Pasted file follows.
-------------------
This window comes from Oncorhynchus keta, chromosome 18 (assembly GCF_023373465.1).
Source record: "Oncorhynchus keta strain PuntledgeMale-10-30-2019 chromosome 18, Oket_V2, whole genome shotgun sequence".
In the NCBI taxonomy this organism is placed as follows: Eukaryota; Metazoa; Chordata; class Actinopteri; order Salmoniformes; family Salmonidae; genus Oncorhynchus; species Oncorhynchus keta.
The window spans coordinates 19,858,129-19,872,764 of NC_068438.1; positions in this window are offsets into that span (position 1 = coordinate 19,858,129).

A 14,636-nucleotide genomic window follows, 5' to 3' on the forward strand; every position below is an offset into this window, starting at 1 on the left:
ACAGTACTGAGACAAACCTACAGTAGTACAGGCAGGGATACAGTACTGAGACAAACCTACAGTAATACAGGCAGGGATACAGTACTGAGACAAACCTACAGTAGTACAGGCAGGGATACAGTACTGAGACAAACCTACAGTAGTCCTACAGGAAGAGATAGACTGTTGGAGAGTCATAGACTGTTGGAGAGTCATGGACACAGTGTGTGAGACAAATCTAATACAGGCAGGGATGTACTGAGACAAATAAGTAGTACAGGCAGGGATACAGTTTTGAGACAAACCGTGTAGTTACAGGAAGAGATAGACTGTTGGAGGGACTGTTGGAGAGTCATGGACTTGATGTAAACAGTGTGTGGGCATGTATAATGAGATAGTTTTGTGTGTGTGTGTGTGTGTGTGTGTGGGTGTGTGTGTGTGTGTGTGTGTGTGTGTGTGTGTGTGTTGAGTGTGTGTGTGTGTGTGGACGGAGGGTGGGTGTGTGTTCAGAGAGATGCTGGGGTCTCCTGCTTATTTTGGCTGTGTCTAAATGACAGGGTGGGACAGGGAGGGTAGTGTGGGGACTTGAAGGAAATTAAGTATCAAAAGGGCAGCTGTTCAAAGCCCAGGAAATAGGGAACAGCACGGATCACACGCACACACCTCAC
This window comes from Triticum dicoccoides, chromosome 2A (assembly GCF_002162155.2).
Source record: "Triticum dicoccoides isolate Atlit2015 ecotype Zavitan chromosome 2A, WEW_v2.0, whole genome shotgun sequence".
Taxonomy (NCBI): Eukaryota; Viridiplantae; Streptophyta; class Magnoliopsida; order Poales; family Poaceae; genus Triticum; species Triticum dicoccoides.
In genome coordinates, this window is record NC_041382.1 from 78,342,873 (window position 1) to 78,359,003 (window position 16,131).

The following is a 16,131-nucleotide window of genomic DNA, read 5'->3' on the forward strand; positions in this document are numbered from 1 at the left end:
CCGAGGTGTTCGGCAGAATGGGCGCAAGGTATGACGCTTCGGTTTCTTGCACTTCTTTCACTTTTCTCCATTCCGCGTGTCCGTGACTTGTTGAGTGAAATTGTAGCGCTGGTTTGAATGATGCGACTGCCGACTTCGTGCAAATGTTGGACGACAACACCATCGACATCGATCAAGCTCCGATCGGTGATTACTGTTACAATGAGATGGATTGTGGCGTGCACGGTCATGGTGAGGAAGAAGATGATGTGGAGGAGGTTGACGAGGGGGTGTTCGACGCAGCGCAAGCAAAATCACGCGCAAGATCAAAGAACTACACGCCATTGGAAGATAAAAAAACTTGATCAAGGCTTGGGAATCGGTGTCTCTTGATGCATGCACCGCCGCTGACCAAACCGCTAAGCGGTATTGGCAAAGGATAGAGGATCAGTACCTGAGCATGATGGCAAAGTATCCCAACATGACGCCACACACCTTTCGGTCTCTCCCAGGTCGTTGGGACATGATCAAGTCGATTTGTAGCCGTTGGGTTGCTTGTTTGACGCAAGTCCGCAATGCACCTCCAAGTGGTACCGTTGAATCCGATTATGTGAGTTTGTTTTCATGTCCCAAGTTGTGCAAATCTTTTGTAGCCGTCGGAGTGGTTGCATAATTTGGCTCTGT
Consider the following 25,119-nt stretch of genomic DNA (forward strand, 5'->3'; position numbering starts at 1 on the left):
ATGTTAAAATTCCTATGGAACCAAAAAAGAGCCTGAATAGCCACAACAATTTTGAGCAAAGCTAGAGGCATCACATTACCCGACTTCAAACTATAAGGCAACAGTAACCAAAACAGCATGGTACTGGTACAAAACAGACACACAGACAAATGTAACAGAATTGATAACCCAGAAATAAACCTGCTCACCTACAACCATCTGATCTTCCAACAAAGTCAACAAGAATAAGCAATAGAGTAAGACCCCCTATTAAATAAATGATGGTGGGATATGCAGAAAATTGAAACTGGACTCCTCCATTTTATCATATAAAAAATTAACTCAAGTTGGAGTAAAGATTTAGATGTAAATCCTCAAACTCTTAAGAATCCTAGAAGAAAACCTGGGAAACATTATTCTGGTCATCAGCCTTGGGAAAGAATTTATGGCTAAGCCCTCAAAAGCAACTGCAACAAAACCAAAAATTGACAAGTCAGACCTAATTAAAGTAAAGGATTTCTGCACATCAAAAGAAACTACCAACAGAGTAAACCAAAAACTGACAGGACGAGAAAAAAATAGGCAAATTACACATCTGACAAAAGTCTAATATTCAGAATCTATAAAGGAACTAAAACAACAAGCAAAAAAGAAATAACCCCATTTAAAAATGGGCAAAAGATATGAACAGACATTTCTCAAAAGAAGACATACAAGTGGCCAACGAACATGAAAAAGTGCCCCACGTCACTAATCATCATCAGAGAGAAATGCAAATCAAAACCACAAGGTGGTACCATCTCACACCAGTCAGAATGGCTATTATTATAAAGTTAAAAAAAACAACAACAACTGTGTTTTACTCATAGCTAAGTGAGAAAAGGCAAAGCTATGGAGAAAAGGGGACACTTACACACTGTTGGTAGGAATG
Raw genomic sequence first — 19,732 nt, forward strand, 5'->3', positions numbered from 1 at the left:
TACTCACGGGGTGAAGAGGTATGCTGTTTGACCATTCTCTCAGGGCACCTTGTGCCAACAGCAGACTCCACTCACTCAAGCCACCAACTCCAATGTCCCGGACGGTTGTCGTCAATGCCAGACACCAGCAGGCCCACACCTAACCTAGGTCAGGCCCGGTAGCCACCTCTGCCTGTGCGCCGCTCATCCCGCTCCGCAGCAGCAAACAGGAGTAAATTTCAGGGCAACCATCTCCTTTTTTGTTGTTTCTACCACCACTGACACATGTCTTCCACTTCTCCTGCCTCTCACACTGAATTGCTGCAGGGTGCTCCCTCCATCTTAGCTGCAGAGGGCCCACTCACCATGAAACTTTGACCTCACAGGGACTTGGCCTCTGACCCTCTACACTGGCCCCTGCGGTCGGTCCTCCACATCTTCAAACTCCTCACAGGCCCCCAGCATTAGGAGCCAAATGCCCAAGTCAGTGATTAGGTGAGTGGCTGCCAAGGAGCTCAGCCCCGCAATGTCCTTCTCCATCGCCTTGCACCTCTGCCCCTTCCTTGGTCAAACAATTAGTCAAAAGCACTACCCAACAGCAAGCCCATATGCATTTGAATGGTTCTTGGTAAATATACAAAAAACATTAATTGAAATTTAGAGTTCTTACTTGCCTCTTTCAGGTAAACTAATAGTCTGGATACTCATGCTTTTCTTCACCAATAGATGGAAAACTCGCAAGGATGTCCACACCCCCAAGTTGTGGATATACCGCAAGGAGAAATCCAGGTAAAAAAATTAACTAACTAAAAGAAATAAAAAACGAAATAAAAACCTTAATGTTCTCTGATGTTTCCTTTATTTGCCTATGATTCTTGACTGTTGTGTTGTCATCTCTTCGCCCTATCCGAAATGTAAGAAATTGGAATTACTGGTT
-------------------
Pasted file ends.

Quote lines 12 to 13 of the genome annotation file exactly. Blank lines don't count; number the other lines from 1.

CCGAGGTGTTCGGCAGAATGGGCGCAAGGTATGACGCTTCGGTTTCTTGCACTTCTTTCACTTTTCTCCATTCCGCGTGTCCGTGACTTGTTGAGTGAAATTGTAGCGCTGGTTTGAATGATGCGACTGCCGACTTCGTGCAAATGTTGGACGACAACACCATCGACATCGATCAAGCTCCGATCGGTGATTACTGTTACAATGAGATGGATTGTGGCGTGCACGGTCATGGTGAGGAAGAAGATGATGTGGAGGAGGTTGACGAGGGGGTGTTCGACGCAGCGCAAGCAAAATCACGCGCAAGATCAAAGAACTACACGCCATTGGAAGATAAAAAAACTTGATCAAGGCTTGGGAATCGGTGTCTCTTGATGCATGCACCGCCGCTGACCAAACCGCTAAGCGGTATTGGCAAAGGATAGAGGATCAGTACCTGAGCATGATGGCAAAGTATCCCAACATGACGCCACACACCTTTCGGTCTCTCCCAGGTCGTTGGGACATGATCAAGTCGATTTGTAGCCGTTGGGTTGCTTGTTTGACGCAAGTCCGCAATGCACCTCCAAGTGGTACCGTTGAATCCGATTATGTGAGTTTGTTTTCATGTCCCAAGTTGTGCAAATCTTTTGTAGCCGTCGGAGTGGTTGCATAATTTGGCTCTGT
Consider the following 25,119-nt stretch of genomic DNA (forward strand, 5'->3'; position numbering starts at 1 on the left):